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The Valuation of Nuclear Power in The Post-Three Mile Island Era

Martin B. Zimmerman

Year: 1983
Volume: Volume 4
Number: Number 2
DOI: 10.5547/ISSN0195-6574-EJ-Vol4-No2-3
View Abstract

Abstract:
On March 28, 1979, an event at the Three Mile Island (TMI) nuclear plant of the General Public Utilities Corporation placed the future of nuclear power in the United States in doubt. The "transient" that led to the partial melting of the cladding around the fuel rods was to create concern in the nuclear industry and in the public at large about the safety, costs, and acceptability of nuclear power. While the impressionistic evidence is that TMI has caused great problems for the industry, there is little systematic evidence that this is the case. What real damage did the accident do to the prospects for nuclear power in the United States?The potential damages to the nuclear industry were of several varieties. First the accident might have caused people to reevaluate the safety of nuclear reactors.



Fair Value Versus Original Cost Rate Base Valuation During Inflation

Walter J. Primeaux, Jr., Edward L. Bubnys, and Robert H. Rasche

Year: 1984
Volume: Volume 5
Number: Number 2
DOI: 10.5547/ISSN0195-6574-EJ-Vol5-No2-6
View Abstract

Abstract:
Valuation of public utility property for rate-making purposes has been controversial since the beginning of public regulation. Despite much academic research and practical experience, there is no consensus of academicians or practitioners concerning the appropriate value of physical property used for providing service to customers. In public utility rate making, the value of this physical property, net of depreciation, is called the rate base. An important question is how well regulatory processes adjust the rate base for price level changes during periods of inflation.Statutes of the individual states determine how public utility property will be valued for rate-making purposes. Three basic methods are employed. Original cost jurisdictions set the rate base at the value of the property when it was first installed in a public utility application; the fair value method attempts to adjust the base to a level that more correctly reflects its current value; and the reproduction cost approach tries to establish a value that would permit reproduction of the property. Because the reproduction cost approach is not now being used by any state, this study focuses on the original cost and fair value methods.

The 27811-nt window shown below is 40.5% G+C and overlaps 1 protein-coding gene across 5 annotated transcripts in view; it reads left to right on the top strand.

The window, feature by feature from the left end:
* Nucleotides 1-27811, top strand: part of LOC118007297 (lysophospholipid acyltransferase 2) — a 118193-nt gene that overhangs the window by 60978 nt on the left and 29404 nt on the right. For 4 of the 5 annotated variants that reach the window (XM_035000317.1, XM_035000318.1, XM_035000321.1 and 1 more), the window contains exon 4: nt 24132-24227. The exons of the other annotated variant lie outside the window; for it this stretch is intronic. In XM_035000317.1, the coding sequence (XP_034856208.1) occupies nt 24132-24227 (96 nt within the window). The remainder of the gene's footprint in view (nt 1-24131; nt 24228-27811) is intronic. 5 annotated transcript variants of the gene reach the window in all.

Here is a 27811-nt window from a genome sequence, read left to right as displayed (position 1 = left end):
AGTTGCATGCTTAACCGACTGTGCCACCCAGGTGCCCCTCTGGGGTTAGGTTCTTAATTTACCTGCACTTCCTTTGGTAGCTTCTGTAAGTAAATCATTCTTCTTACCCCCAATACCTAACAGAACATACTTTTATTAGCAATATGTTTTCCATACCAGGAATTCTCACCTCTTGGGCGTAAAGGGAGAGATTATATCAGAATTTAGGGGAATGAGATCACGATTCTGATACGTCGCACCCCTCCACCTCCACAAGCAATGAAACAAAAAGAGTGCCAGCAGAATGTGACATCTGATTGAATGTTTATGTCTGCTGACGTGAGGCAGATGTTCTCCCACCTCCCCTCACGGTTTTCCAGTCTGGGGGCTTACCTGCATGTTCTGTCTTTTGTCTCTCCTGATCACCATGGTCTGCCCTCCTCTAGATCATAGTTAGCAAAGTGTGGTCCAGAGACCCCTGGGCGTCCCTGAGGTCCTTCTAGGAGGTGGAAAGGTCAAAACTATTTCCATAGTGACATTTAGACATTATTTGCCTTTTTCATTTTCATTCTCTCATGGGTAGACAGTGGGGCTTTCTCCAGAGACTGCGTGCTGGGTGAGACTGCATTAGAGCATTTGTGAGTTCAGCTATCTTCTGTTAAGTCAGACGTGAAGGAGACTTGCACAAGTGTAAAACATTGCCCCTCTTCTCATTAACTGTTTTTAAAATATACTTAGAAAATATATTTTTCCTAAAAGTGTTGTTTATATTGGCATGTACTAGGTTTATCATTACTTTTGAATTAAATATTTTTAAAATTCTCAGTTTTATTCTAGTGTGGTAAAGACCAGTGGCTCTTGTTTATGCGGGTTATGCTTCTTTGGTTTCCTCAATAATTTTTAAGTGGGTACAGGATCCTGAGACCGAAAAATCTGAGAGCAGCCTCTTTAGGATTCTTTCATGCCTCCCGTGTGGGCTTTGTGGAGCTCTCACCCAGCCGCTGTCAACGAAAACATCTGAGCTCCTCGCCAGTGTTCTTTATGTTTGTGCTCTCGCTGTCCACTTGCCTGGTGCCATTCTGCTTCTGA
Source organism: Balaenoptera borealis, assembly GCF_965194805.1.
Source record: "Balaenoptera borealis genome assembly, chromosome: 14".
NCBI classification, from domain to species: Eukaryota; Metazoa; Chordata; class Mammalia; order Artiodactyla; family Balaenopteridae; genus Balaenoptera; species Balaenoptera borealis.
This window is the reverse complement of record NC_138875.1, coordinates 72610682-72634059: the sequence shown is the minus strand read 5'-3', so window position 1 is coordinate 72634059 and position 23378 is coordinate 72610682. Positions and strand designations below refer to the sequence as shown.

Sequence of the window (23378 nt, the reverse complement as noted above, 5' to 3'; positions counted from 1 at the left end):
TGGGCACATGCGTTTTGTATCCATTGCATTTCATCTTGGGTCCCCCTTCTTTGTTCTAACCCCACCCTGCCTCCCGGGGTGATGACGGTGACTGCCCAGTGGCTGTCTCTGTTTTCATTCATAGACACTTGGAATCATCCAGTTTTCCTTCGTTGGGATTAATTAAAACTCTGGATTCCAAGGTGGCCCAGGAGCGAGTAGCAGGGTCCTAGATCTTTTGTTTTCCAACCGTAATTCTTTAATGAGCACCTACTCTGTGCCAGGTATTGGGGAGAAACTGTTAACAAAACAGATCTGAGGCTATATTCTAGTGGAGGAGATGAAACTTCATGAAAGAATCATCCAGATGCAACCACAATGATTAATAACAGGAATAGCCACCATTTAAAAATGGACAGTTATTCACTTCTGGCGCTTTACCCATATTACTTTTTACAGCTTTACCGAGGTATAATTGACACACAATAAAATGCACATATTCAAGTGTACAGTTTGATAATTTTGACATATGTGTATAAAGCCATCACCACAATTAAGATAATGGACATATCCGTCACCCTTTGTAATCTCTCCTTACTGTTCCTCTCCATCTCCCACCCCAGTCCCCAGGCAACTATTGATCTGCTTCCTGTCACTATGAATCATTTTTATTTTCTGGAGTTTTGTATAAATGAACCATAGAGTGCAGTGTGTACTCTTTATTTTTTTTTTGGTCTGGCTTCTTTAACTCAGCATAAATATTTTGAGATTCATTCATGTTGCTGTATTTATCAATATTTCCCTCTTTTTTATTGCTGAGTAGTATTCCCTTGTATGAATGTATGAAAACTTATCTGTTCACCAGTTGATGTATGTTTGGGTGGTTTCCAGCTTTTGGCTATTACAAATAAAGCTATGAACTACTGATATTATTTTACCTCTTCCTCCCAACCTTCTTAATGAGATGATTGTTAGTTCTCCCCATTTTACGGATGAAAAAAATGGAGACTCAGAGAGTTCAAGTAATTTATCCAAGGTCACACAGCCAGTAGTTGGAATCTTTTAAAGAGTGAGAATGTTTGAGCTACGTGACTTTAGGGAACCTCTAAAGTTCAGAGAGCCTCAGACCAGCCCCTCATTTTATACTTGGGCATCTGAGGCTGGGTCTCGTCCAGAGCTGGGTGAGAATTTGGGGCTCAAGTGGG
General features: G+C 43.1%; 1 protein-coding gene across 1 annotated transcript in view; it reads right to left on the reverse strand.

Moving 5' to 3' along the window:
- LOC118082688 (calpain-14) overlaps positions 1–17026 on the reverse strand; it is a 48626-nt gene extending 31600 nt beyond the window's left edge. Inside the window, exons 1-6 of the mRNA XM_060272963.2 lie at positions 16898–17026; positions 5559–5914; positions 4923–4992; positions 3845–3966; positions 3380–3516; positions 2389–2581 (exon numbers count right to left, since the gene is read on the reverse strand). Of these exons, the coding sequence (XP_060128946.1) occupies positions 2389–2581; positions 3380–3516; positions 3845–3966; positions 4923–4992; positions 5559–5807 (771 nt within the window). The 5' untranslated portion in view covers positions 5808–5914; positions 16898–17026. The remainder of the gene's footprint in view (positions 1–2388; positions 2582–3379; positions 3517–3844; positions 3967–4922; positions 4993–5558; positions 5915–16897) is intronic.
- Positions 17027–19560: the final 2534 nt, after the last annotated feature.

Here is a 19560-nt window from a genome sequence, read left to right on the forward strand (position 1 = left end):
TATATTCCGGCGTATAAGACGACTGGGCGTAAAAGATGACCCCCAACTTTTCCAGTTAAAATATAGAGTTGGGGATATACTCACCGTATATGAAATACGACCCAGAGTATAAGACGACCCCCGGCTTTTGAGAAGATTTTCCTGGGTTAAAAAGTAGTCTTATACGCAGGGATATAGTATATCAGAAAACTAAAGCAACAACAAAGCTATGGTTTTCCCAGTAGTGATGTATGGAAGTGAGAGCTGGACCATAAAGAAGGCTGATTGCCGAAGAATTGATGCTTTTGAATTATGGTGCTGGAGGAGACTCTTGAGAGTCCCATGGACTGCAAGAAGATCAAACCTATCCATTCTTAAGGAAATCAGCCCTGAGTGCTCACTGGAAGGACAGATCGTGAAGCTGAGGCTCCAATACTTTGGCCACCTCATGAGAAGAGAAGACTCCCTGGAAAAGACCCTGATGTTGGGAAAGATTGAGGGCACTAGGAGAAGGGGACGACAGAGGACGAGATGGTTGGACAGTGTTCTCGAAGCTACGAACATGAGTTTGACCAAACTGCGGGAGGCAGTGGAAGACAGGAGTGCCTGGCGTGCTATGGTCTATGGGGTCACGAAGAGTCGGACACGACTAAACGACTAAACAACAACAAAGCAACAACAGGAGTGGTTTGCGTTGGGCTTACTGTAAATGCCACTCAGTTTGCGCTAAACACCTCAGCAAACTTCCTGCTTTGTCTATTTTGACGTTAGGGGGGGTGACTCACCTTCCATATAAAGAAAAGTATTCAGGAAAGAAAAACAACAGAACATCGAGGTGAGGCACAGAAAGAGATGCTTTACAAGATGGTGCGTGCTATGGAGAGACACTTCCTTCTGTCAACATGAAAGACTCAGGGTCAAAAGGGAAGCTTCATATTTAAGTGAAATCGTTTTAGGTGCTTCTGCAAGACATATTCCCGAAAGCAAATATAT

Regulatory View of Capacity Valuation in California

Eric Woychik

Year: 1988
Volume: Volume 9
Number: Special Issue 2
DOI: 10.5547/ISSN0195-6574-EJ-Vol9-NoSI2-4
No Abstract



Estimating Household Value of Electrical Service Reliability with Market Research Data

Andrew A. Goett, Daniel L. McFadden and Chi-Keung Woo

Year: 1988
Volume: Volume 9
Number: Special Issue 2
DOI: 10.5547/ISSN0195-6574-EJ-Vol9-NoSI2-7
No Abstract



The Value of Commodity Purchase Contracts With Limited Price Risk

Elizabeth Olmsted Teisberg and Thomas J. Teisberg

Year: 1991
Volume: Volume 12
Number: Number 3
DOI: 10.5547/ISSN0195-6574-EJ-Vol12-No3-8
View Abstract